By: Rachel Myers | September 9, 2019
Integrated Information Technology (IIT) Professor Jorge Crichigno is quickly becoming a leader in big data transfer technology as he leads discussion on Science Demilitarized Zones, or Science DMZs, at the University of South Carolina.
Earlier this year, Crichigno coauthored “A Comprehensive Tutorial on Science DMZ” in the IEEE Communications Survey and Tutorial with Elias Bou-Harb of Florida Atlantic University and Nasir Ghani of the University of South Florida.
A science DMZ is a high-speed, secure network operating at speeds up to 100 Gbps with an emphasis on cyber security for the transfer of big data. In the face of an exponential increase of research and engineering data, current general-purpose networks are incapable of providing acceptable rates to move large flows of data nationally and internationally. Science DMZs are the solution to this problem.
Crichigno’s research has become a roadmap for implementation of a Science DMZ at the University of South Carolina and fostered interest among cyber security and big data experts across the country.
National Science Foundation Grant
The College of Engineering and Computing received $500,000 in funding from the National Science Foundation (NSF) for the research project “Building a Science DMZ for Data-intensive Research and Computation at the University of South Carolina” to be led by Crichigno. The project is a collaboration between the IIT Department, the UofSC Department of Information Technology (DoIT) and other researchers across campus. The co-PIs of the project are Paul Sagona (DoIT), Neset Hikmet (IIT), Andreas Heyden (chemical engineering) and Steffen Strauch (physics).
The grant will allow the team to develop and implement a Science DMZ at UofSC. The network will support current research, moving terabyte-scale data between UofSC and national laboratories like Argonne, Fermi, Oak Ridge, Savannah River and Los Alamos; other university collaborators; and the National Network of Supercomputer Centers (XSEDE).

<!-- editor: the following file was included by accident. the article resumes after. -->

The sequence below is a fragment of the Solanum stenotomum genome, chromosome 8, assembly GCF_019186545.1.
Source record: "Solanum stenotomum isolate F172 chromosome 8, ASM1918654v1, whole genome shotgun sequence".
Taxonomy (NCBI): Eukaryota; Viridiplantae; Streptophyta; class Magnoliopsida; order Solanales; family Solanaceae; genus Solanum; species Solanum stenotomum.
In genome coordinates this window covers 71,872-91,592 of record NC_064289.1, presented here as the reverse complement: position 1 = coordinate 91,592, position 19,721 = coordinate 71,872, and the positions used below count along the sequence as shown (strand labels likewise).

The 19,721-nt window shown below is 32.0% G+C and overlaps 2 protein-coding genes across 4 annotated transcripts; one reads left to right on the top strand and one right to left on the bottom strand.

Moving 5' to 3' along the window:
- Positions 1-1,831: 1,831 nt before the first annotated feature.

“The Science DMZ at USC will serve as a campus resource, enabling faculty and students to engage in cutting-edge research, unhindered by data transfer barriers in time and space,” Crichigno said. “It will also permit the exchange of big science data among researchers from USC main campus and the 12 branches and subbranches, national and international institutions working at remote facilities, national agencies, NSF-funded centers, and several national laboratories.”
Training Workshop at UofSC
On July 22-23, Crichigno and the IIT Department hosted the “2019 Training Workshop for Network Engineers and Educators on Tools and Protocols for High-Speed Networks” in Columbia at UofSC’s Innovation Center, with more than 60 researchers and three national laboratories from across the country attending.
The event was the first in a series of workshops aiming to stimulate research and disseminate best practices on the design and deployment of high-speed networks required for big science data transfers. Crichigno’s tutorial and research from the U.S. Department of Energy’s Energy Science Network (ESnet) provided the basis of the workshop, where participants performed virtual laboratory experiments.
The workshop strengthened the research activities and collaborations among the participating institutions, including Savannah River National Lab, Oak Ridge National Lab, Berkeley National Lab, University of Tennessee, University of South Florida, Florida Atlantic University, Florida International University, Indiana University, Clemson, Alabama A&M, Florida A&M, South Carolina State, University of Toledo, Florida State University, Ferrum, the Navy, Juniper Networks, the Network Development Group, and others.
“Our Science DMZ work will permit our IIT students to test their research ideas conceived in the laboratory into the production network,” said Crichigno. “This project is positioning USC as a key institution in the country in the area of cyberinfrastructure.”